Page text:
Maurice Sendak, the author and illustrator best known for his classic children’s books including Where the Wild Things Are, has died at the age of 83.
Lynn Caponera, longtime friend and caretaker, said she was with Sendak when he died at a hospital in Danbury, Connecticut, on Tuesday.
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She said he suffered a stroke on Friday and never regained consciousness.
Sendak did not limit his career to a safe and successful formula of conventional children’s books, though it was the illustrations he did for others’ children’s books that launched his career.
Where the Wild Things Are was quite controversial when it was published, and Sendak’s quirky and borderline scary illustrations for ETA Hoffmann’s Nutcracker did not have the sugar coating featured in other versions.
Sendak also created costumes for ballets and staged operas, including the Czech opera Brundibar, which he also penned with collaborator Tony Kushner in 2003.
Despite his varied resume, Sendak accepted and embraced the label “kiddie-book author”.
“I write books as an old man, but in this country you have to be categorised, and I guess a little boy swimming in the nude in a bowl of milk [as in In the Night Kitchen] can’t be called an adult book,” he said in a 2003 interview.
“So I write books that seem more suitable for children, and that’s OK with me. They are a better audience and tougher critics. Kids tell you what they think, not what they think they should think.
Sendak’s own life was clouded by the shadow of the Holocaust. He had said that the events of World War II were the root of his raw and honest artistic style.
Born in 1928 and raised in Brooklyn, Sendak said he remembered the tears shed by his Jewish-Polish immigrant parents as they would get news of atrocities and the deaths of relatives and friends.
“My childhood was about thinking about the kids over there [in Europe]. My burden is living for those who didn’t,” he told the Associated Press news agency.
Sendak, his sister Natalie and late brother Jack were the last of the family on his father’s side since his other relatives did not move to the US before the war. The only family member Sendak knew on his mother’s side was his grandmother.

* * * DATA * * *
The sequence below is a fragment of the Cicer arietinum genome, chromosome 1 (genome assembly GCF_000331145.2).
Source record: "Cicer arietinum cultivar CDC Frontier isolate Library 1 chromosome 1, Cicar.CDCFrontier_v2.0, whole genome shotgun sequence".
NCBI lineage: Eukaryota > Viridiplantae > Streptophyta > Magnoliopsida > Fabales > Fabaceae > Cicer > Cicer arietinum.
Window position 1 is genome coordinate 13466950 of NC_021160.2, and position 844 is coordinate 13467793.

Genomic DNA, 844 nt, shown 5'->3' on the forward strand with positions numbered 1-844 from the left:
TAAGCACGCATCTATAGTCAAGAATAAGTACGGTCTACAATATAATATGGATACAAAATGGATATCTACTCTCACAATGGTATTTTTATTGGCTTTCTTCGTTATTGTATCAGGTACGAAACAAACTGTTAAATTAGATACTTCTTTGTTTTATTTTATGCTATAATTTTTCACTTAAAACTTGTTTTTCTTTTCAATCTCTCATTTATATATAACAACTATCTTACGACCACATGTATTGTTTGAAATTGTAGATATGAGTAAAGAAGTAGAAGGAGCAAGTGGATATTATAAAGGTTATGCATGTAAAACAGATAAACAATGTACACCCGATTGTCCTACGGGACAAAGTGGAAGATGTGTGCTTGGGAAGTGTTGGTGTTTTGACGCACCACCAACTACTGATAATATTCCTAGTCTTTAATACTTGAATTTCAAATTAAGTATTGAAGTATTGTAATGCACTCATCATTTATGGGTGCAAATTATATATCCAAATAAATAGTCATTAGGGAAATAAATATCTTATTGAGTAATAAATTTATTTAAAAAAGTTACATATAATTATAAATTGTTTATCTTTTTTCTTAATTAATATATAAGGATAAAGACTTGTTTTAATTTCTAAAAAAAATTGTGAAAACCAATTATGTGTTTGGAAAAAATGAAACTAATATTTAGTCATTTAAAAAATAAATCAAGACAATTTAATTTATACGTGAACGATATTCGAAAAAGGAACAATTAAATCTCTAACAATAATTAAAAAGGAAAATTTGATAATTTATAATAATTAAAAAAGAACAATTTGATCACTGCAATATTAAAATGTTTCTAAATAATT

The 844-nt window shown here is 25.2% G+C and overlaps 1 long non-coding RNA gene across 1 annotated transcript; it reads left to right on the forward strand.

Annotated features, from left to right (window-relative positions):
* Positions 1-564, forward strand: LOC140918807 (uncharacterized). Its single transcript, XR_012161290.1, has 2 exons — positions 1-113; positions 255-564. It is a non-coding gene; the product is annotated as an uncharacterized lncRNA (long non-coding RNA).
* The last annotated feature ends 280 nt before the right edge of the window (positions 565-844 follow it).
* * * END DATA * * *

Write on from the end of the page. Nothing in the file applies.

Sendak did not go to university and worked a string of odd jobs until he went to work at the famous toy store FAO Schwarz as a window dresser in 1948.
But it was his childhood dream to be an illustrator and his break came in 1951 when he was commissioned to do the art for Wonderful Farm by Marcel Ayme.
By 1957 he was writing his own books.
It was Brundibar, a folk tale about two children who need to earn enough money to buy milk for their sick mother that Sendak completed when he was 75, he was most proud of.
“This is the closest thing to a perfect child I’ve ever had,” he said.
Sendak stayed away from the book-signing bandwagon that many other authors use for publicity; he said he couldn’t stand the thought of parents dragging children to wait on line for hours to see a little old man in thick glasses.
“Kids don’t know about best sellers,” he said. “They go for what they enjoy. They aren’t star chasers and they don’t suck up. It’s why I like them.”
In all, Sendak illustrated more than 50 books and won a variety of prizes for his drawings.
Where the Wild Things Are earned Sendak a prestigious Caldecott Medal for the best children’s book of 1964 and became a hit movie in 2009.
Bill Clinton, former US president, awarded Sendak a National Medal of the Arts in 1996 for his vast portfolio of work.
Sendak received the international Hans Christian Andersen medal for illustration in 1970.
In 1983 he won the Laura Ingalls Wilder Award from the American Library Association.
The Kane Funeral Home in Ridgefield confirmed it had been contacted by the family to handle funeral services.